Public Health reports first case of West Nile virus in Burlington

News 100 blueBy Staff

September 15th, 2020

BURLINGTON, ON

 

While Covid-19 issues keep the Public Health Unit very very busy, it also has to deal with other significant health issues.

A Burlington resident has tested positive for West Nile virus.

Halton Region Public Health has confirmed that a Burlington resident has tested positive for West Nile virus (WNV). This is Halton’s third human case of WNV this year; the first two positive test results were residents of Oakville.

“Halton Region Public Health continues to reduce the risk of West Nile virus in our community through education and preventative programs, such as larviciding. Until the fall frost, residents should keep using bug spray, remove standing water and avoid areas where mosquitoes are present,” said Dr. Hamidah Meghani, Halton Region Medical Officer of Health.

“While 80 per cent of people infected with West Nile virus will have no symptoms, others will have symptoms consisting of fever, headache, muscle ache and a rash. These symptoms are very similar to illnesses such as COVID-19, so it is important for residents seek medical assessment.”

Residents are encouraged to take the following steps to protect themselves and their families from mosquitoes:

WestNileVirus_transmission• Urban areas are more likely to have mosquitoes that carry WNV. Reduce mosquito breeding sites around your home at least once a week by getting rid of water in containers and objects such as wheelbarrows, tires, plant pots, old toys, plastic pails and wading pools.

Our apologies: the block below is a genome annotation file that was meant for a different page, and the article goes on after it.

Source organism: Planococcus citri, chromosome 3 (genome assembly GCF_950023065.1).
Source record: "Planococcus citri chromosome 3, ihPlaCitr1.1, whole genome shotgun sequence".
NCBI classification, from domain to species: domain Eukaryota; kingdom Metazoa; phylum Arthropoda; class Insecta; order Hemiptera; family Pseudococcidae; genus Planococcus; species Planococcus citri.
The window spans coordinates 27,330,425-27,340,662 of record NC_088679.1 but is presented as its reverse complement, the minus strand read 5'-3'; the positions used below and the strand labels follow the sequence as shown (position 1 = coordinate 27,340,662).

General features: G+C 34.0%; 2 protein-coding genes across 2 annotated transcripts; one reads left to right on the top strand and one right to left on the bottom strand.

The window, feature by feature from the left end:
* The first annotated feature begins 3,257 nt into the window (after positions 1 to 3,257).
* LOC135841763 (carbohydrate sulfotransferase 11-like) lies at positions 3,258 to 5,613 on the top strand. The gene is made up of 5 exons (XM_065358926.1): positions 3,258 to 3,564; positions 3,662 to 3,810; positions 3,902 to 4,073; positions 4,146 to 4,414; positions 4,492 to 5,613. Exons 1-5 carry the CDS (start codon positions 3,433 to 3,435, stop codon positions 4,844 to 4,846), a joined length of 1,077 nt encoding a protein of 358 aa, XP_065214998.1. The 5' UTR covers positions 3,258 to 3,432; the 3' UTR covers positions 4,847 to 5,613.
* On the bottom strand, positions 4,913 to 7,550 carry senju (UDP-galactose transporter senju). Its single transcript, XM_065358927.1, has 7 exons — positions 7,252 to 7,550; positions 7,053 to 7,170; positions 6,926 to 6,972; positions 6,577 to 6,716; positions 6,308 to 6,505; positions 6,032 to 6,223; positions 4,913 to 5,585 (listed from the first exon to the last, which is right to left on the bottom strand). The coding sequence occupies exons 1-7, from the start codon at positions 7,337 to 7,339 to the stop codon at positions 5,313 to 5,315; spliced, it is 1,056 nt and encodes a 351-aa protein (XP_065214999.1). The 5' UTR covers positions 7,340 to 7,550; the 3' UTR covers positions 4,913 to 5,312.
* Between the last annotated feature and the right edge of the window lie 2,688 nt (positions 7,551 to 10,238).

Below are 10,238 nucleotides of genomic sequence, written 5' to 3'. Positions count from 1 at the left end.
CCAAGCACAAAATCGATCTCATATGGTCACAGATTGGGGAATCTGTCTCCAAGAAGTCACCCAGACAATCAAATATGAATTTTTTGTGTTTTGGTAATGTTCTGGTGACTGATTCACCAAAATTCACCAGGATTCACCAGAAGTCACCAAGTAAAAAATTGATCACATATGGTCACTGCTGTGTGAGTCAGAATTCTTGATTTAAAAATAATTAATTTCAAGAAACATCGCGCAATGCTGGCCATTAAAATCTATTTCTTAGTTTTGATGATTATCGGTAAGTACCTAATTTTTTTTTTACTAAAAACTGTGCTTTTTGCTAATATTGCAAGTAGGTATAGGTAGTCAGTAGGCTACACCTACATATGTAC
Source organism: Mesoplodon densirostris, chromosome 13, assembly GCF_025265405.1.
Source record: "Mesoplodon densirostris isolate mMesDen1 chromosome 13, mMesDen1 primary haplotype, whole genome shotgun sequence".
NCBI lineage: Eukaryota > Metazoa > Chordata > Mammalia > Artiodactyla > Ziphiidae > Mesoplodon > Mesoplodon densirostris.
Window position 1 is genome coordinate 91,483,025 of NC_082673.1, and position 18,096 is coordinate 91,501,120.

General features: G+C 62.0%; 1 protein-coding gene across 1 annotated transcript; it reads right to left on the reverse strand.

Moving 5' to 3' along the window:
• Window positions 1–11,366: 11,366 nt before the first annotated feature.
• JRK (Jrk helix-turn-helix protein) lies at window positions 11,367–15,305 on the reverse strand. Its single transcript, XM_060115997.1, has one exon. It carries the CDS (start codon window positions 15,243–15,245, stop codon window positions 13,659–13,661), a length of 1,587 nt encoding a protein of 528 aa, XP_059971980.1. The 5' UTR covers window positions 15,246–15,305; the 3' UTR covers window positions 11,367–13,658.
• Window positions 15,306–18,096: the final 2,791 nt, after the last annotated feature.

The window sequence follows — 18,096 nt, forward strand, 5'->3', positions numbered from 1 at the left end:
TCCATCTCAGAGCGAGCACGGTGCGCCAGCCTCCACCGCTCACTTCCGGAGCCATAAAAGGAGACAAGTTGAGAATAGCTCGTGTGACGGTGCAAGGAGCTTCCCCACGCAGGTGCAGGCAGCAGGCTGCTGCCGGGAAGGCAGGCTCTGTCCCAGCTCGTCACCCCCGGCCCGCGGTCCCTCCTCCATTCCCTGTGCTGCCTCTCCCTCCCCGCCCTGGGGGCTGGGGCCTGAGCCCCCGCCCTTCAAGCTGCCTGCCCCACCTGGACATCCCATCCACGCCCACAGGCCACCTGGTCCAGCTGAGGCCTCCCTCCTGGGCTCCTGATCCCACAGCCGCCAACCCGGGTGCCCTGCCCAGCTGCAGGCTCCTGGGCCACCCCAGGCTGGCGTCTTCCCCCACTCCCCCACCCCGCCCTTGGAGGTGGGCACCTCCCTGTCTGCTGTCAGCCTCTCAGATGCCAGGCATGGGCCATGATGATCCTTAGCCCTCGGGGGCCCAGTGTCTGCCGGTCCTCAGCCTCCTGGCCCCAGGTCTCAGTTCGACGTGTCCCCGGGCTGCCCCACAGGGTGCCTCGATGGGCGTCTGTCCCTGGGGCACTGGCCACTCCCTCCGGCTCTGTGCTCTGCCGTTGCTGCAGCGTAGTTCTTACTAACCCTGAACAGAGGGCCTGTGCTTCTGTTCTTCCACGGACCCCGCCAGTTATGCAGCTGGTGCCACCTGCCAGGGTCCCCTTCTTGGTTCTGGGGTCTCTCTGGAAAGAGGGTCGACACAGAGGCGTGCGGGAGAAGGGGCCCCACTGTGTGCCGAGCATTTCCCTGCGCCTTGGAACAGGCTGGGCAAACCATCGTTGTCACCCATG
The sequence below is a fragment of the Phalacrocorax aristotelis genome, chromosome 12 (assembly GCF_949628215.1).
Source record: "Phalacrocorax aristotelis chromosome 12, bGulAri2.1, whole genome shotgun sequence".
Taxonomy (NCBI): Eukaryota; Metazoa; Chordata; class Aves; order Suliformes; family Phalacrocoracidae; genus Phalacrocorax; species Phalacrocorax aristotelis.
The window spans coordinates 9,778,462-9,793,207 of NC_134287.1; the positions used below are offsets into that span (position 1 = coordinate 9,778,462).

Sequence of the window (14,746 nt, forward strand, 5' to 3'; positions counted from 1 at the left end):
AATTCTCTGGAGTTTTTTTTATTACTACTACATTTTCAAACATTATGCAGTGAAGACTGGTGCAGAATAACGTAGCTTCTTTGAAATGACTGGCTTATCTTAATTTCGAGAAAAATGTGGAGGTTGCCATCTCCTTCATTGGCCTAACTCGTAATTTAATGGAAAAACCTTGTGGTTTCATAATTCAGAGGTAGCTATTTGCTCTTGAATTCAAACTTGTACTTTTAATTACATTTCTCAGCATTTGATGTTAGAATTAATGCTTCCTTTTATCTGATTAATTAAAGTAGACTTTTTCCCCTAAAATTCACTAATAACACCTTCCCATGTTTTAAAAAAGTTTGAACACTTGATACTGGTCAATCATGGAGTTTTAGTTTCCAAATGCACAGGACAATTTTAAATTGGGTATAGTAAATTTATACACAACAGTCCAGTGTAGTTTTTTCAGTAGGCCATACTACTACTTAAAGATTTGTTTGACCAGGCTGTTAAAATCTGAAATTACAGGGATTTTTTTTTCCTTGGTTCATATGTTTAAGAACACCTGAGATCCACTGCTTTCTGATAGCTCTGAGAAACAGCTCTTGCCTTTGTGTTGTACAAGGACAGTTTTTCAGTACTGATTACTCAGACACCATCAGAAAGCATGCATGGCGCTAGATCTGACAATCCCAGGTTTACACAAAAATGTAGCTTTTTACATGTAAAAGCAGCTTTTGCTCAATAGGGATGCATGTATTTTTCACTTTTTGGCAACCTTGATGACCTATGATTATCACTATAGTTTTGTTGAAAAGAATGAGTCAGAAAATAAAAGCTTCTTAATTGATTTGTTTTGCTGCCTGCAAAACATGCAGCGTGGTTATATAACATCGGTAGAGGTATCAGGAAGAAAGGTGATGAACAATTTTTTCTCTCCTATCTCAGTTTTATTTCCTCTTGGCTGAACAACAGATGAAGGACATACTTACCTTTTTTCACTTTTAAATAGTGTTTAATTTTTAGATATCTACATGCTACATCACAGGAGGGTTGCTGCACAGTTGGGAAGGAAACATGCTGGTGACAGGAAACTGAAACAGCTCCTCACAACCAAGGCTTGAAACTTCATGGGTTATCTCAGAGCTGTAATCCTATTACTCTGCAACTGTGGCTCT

• Avoid areas where mosquitoes are known to be present such as wooded areas, golf courses or gardens, especially at dawn and dusk when mosquitoes are most active.
• If you are going to areas where mosquitoes are active, cover up by wearing light-coloured, long-sleeved shirts and pants with tightly woven fabric.
• Use a mosquito repellent (bug spray) containing DEET or Icaridin.
• Make sure your window and door screens are tight and without holes, cuts or other openings.
• Change the water in bird baths at least once per week.

If residents see standing water on public property for longer than a week, they can report it to Halton Region by emailing accesshalton@halton.ca or calling 311.

As part of its ongoing West Nile virus surveillance and larviciding program, Halton Region Public Health staff continue to monitor areas of standing water, eliminate potential mosquito breeding sites and apply larvicide when mosquito larvae is found during Regional monitoring and surveillance. For more information on Halton Region’s West Nile virus program, visit halton.ca.

 

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